Salma and Scarlett


Research shows that our zip code can be just as important as our genetic code (DNA) in shaping our health. Where we live, work and learn affects our opportunities for physical activity, access to healthy and affordable foods, potential for social engagement and support, and exposure to stressful circumstances.

In order to better understand how place affects breast cancer survivors, our UCSF team is looking at a wide variety of attributes of the neighborhoods where members of the Pathways Breast Cancer Survivorship Study live. Using a process called geocoding (pinpointing an address on a map), we gather data to describe a place. We have information about many aspects of the neighborhoods where study participants live, including income, employment, education, home value, racial/ethnic composition, housing (crowding), and commuting patterns of residents within the neighborhood, in addition to walkability, traffic density, businesses/mixed land use, availability and quality of food, recreational facilities, and parks.

As people move, we want to look at the impact of different neighborhoods. So we are linking participants’ data to any new addresses across the duration of the study. We are also asking new questions about how our members live in and view their neighborhoods as part of the Pathways 6-year follow-up survey. We want to know how they define their neighborhoods, what resources are available and if they use them, and other characteristics that can be supportive of or harmful to health (e.g., interactions with neighbors, litter, safety).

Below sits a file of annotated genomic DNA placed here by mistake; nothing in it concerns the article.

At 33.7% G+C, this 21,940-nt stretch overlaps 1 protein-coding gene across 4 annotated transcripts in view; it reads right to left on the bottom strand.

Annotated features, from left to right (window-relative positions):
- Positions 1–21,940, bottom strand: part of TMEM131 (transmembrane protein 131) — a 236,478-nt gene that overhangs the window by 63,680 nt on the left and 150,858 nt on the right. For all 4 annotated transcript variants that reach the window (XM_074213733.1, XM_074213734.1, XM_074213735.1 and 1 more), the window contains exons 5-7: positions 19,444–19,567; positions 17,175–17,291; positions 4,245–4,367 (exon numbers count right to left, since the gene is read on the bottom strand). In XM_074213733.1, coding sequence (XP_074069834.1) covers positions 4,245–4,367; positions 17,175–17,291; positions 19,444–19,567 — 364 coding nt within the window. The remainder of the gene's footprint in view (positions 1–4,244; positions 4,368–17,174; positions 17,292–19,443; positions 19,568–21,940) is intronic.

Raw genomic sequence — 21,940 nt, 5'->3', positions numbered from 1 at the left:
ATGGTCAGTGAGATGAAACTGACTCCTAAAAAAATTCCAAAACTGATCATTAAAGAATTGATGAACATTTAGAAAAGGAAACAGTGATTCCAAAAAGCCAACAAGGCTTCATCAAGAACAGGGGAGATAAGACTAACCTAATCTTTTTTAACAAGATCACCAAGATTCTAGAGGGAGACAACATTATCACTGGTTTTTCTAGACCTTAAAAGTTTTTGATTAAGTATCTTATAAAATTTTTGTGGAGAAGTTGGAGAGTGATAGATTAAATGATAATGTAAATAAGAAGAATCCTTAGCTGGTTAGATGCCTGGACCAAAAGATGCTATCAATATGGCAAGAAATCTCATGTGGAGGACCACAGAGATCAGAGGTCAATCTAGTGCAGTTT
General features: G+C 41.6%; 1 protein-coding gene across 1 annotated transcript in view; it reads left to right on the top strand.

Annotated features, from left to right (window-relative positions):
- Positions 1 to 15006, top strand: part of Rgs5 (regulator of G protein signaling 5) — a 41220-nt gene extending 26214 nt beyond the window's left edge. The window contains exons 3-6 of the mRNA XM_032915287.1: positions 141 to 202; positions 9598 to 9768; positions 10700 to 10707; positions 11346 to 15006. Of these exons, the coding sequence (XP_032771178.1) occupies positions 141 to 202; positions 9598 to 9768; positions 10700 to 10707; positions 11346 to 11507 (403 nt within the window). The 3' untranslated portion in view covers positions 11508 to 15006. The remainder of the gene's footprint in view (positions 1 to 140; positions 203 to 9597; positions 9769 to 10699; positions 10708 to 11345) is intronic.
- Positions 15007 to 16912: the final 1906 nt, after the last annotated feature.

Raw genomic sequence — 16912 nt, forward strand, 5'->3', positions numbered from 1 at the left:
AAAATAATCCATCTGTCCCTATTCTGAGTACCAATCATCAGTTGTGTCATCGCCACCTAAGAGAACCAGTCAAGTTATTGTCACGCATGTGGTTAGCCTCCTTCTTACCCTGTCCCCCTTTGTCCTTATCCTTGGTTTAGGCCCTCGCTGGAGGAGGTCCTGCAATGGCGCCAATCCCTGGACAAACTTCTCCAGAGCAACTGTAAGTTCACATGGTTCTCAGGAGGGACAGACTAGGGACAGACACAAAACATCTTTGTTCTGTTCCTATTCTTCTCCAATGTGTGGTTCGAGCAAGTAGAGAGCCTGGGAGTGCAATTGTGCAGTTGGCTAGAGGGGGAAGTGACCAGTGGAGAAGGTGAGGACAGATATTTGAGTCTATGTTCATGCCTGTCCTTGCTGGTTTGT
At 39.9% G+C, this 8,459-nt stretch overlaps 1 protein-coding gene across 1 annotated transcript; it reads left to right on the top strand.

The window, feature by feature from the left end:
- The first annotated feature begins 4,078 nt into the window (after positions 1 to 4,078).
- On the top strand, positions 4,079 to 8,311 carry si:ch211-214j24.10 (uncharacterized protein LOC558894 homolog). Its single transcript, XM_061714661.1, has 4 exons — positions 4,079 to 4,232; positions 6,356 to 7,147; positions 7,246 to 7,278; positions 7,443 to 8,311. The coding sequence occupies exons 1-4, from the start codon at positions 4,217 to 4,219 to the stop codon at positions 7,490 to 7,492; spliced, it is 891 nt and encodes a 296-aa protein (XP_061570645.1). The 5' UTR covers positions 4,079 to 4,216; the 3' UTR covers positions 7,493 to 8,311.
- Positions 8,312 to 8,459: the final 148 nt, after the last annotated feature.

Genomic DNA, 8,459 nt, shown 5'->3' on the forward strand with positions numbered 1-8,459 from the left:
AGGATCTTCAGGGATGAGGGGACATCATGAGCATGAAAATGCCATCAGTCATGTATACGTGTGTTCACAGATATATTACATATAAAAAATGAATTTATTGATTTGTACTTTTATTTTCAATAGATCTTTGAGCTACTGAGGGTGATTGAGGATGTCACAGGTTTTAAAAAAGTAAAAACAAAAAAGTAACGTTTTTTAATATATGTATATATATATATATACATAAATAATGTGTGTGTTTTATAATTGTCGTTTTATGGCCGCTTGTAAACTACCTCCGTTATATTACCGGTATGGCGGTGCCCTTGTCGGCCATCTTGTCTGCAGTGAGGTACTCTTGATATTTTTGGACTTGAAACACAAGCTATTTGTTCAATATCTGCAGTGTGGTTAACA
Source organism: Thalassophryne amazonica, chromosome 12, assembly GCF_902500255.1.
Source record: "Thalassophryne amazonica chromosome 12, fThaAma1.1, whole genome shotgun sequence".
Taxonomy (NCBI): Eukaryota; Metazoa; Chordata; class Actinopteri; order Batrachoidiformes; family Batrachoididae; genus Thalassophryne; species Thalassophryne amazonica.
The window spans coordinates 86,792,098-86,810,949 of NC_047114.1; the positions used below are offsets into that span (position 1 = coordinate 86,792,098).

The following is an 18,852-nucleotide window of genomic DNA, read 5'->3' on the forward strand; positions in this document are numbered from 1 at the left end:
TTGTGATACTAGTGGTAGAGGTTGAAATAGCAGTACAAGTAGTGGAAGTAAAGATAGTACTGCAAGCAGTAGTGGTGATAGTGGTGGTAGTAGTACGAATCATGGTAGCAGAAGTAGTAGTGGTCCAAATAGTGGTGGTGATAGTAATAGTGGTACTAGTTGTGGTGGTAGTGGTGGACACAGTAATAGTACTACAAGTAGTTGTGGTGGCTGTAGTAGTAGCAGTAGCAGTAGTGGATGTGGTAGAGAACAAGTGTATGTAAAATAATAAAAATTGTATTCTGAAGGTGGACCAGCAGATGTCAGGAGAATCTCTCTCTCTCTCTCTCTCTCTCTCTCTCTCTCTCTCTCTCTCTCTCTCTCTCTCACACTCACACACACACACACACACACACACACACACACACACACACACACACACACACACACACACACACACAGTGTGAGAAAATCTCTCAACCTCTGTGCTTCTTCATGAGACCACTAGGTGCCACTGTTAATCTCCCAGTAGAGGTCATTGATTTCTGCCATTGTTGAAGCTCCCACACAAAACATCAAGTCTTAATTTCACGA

Our team is also using satellite images (Google Street View) to gather more data on the conditions of neighborhoods. We are looking at the conditions of sidewalks, pedestrian safety and aesthetics. Bringing all of these data sources together, we will be able to examine how neighborhoods impact health.

This part of the Pathways Study should help us to better understand how we can change neighborhoods or how people interact with their neighborhoods to improve the length and quality of life after breast cancer diagnosis and treatment. Understanding which neighborhood features influence health and wellness is critical for developing interventions to improve health and reduce disparities. This work will ultimately allow us to create healthier neighborhood environments for survivors and all other residents.


Adapted from the from the Pathways Study Spring 2019 newsletter article written by Salma Shariff-Marco, PhD, MPH, and Scarlett Lin Gomez, PhD, MPH. You can view other newsletters here


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